The failure of counterrevolution, put simply, was that it wanted the form of godliness but not the power thereof, the name of God but not God Himself. Men are not governed by echoes, however lovely their sound, and counterrevolution was an echo.
The greatest theorist of the counterrevolution was Edmund Burke. Burke was a good analyst of his times; he knew the strength of the old order; Burke saw the value of Christian premises, but reality to him was continuity, not Jesus Christ. As a result, Burke’s work was essentially a failure.
Other men recognized the failure of the revolution, and of the counterrevolution. For them, Christianity was not an option. Civilization, as they saw it, needed a new foundation. In this, they agreed with the French Revolution. Two men who were deeply concerned over this issue were Ralph Waldo Emerson and Thomas Carlyle. Both had abandoned orthodox Christianity. Emerson, in “Historic Notes of Life and Letters in New England,” wrote of the new generation of men “born with knives in their brains, a tendency to introversion, self-dissection, (and) anatomizing of motives.” These men with knives in their brains put the knife to Christianity. Emerson and Carlyle had seen the removal of Christianity from the center of their own being. Even among conventional Christians, faith was less and less the dominant force in their lives. God’s law was giving way to the state’s law.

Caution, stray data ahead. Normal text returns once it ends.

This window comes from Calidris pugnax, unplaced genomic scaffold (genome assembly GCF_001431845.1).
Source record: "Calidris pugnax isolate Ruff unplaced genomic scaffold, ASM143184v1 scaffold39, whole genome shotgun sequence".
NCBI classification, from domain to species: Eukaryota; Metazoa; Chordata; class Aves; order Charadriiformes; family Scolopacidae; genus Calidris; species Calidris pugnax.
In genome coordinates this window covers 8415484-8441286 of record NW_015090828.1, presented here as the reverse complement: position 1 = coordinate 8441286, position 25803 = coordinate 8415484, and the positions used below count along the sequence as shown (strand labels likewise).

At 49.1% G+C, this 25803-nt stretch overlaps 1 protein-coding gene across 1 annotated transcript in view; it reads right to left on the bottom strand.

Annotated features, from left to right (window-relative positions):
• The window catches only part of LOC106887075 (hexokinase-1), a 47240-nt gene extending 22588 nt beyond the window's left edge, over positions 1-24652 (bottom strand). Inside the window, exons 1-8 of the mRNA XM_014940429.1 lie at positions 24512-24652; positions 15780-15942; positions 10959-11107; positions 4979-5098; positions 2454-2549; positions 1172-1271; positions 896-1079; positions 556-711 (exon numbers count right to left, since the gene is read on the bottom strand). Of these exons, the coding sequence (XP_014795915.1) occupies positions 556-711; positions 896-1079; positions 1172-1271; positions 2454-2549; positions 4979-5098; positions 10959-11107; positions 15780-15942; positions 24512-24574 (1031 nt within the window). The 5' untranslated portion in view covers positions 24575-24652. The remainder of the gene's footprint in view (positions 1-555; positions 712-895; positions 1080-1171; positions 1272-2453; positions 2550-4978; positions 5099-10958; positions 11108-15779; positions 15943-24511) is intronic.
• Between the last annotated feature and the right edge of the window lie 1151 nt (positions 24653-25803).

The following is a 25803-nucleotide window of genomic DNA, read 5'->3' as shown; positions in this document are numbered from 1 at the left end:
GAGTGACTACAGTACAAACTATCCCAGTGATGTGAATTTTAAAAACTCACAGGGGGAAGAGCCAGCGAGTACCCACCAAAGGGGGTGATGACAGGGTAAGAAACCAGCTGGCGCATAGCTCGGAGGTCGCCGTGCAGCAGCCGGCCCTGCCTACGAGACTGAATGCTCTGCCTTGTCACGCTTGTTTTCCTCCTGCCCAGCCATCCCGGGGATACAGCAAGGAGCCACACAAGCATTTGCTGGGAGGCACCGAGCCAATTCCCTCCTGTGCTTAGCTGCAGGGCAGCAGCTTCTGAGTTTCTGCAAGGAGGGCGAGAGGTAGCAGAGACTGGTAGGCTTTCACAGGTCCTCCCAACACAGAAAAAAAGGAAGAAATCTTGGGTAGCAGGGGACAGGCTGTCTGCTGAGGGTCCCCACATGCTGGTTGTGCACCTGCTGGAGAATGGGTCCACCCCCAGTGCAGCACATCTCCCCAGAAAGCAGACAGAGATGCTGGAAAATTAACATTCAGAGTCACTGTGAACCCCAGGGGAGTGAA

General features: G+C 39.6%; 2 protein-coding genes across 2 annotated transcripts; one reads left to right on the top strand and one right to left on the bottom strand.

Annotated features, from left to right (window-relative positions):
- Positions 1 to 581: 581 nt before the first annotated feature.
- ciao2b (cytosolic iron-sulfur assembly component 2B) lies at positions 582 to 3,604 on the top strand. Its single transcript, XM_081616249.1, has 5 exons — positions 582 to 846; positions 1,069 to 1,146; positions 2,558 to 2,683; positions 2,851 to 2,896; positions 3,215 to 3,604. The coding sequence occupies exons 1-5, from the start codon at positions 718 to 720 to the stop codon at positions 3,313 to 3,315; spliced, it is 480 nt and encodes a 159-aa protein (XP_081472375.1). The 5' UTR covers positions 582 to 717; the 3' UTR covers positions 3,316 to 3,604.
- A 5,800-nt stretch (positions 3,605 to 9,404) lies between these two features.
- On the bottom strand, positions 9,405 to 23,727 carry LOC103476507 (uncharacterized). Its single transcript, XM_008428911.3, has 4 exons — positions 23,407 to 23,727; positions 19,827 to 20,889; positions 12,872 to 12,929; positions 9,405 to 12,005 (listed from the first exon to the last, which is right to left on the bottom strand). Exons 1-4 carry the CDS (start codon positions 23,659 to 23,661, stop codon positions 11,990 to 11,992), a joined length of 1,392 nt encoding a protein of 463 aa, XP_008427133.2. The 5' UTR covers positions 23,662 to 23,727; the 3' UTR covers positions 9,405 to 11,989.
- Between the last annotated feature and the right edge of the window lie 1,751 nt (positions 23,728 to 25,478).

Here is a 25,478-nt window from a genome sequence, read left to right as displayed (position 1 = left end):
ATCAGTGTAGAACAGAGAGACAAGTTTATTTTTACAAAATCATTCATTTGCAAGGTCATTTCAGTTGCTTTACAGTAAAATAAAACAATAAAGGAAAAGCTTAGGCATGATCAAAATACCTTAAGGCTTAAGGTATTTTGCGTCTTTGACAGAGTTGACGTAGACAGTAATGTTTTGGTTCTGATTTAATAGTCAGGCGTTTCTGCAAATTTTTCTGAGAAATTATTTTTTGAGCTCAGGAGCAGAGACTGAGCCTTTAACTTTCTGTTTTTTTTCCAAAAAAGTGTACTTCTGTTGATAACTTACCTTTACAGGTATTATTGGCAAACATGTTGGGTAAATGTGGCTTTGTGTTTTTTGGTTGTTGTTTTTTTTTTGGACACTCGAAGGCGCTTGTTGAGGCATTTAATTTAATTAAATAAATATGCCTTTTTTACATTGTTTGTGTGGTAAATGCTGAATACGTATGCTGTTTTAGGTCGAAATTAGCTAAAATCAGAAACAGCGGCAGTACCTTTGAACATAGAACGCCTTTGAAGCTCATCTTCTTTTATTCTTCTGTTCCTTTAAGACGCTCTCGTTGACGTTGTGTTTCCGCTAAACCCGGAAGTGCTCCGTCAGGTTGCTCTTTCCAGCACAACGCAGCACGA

Emerson and Carlyle were not as radical as men like Karl Marx, Max Stirner, and Friedrich Nietzsche, although “Carlyle did love destruction for its own sake, the attraction was mainly esthetic” (Kenneth Marc Harris, Carlyle and Emerson [Harvard University Press, 1978], p. 116). As far as ideas were concerned, their premises were very radical. Man and history replaced God and Christ in their thinking (ibid., p. 117ff.). For Carlyle, the hero, and for Emerson, the power of man and his character replaced the power of God (Robert E. Spiller and Wallace E. Williams, eds., The Early Lectures of Ralph Waldo Emerson, vol. 3, 1838–1842 [Harvard University Press, 1972], pp. 243–244, 276–277, etc.).